A rare c. 1780 medical leather bulb with brass stopcock in a remarkable state of preservation.  The pump had many uses, including creating a vacuum in a bloodletting cup,  breast milk reliever, and cannula drain.  The exact suction and infusion instrument is reproduced in the Benjamin Bell's System of Surgery, published in 1782, and in the Savigny catalogue of the early 1790s.  Note the distinctive flower four-petal incised decorative work to the leather of this artifact and in the illustration from Savigny.



An exceptionally rare c. 1850 surface clinical thermometer with ivory scale and original box.  The end of the ivory has a small hole for placing a string to swing the instrument and allow centrifugal force to reset the mercury, an early feature.  This thermometer apparently pre-dates the  ivory scaled axilla thermometer (see below).  While not found in the Tiemann catalogues of the 1870s and 1880s (possibly too archaic a design for Tiemann), it is featured in the early offerings of Philadelphia makers Gemrig and Kern.  The Mutter does not have an example and this is the first such thermometer seen by this dealer.



A c. 1870 antique hypodermic syringe set by Maw, Son & Thompson, London.  The syringe glass tube is wheel engraved with volume markers and the fittings are silver.  The plunger has a silver shaft and a turned ivory thumb push.  The original case also includes two needles.  This is a high end 19th century antique syringe set.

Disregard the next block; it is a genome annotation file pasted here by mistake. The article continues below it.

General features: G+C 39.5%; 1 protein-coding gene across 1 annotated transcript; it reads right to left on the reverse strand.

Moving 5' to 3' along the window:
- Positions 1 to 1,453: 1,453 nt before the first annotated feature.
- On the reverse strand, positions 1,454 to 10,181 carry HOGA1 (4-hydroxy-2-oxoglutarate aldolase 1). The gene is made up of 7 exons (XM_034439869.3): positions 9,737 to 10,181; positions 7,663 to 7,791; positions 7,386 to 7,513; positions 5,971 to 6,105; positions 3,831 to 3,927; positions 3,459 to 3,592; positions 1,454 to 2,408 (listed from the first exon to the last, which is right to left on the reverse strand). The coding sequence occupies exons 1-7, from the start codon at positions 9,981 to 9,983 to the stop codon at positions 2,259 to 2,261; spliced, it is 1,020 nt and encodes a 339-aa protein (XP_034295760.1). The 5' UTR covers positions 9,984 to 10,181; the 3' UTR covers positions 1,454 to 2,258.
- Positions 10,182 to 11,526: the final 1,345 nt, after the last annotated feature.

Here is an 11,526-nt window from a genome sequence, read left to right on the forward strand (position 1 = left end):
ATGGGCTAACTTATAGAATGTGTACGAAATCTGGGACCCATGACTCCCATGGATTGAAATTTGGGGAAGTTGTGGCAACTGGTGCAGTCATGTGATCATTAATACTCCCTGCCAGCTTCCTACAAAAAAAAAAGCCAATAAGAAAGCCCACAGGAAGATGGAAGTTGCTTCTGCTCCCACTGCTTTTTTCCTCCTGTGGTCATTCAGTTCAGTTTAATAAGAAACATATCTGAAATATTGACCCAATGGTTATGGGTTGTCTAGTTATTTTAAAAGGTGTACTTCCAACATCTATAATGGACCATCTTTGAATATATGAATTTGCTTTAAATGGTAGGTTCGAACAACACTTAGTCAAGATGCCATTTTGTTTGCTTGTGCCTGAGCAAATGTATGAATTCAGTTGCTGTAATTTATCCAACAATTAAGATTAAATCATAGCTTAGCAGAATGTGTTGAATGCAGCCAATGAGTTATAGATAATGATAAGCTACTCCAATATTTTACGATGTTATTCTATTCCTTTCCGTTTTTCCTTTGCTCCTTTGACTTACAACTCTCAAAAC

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A c. 1820 antique dental toothkey with walnut handle.



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A c. 1780 antique neurosurgical forceps for removing a trepanned cranial bone disk.  Dr. Samuel Sharp (1709-1778), FRS, who was an accomplished surgeon at Guy's Hospital, London, is credited with the design in the 1830s.  The instrument has the crown and star mark of the English surgical instrument maker James Stodart (1760-1823).  Stodart, a Fellow of the Royal Society, was considered a leading metallurgist of his day and worked with the chemist Sir Humphrey Davy and the physicist Michael Faraday.


A c. 1880 antique Cammann binaural stethoscope with tension spring for the ear tubes.



A superb c. 1860 axilla clinical thermometer with ivory scale marked: G. TIEMANN & CO. NY.  The instrument's original triangular-shaped case is present.  Tiemann 1889, p. 4, fig. 1014.


A superb Civil War period antique Petit spiral tourniquet marked on the brass turn  TIEMANN & Co  and on the buckle keeper  PATENT 1855.  This 150 year old antique amputation tourniquet is in pristine condition.



A fine silver medal struck  in 1827 by the Medical Society of Toulouse, France.  The obverse features a wonderful profile bust of Hippokrates (Hippocrates), the father of medicine, along with the staff of Asklepios (Aesculapius), the Greek god of medicine.  The motto is ARCHAETYPUS HIC (This is the archetype.  I.e., This bust is of the original physician).  The rim is stamped: ARGENT (SILVER).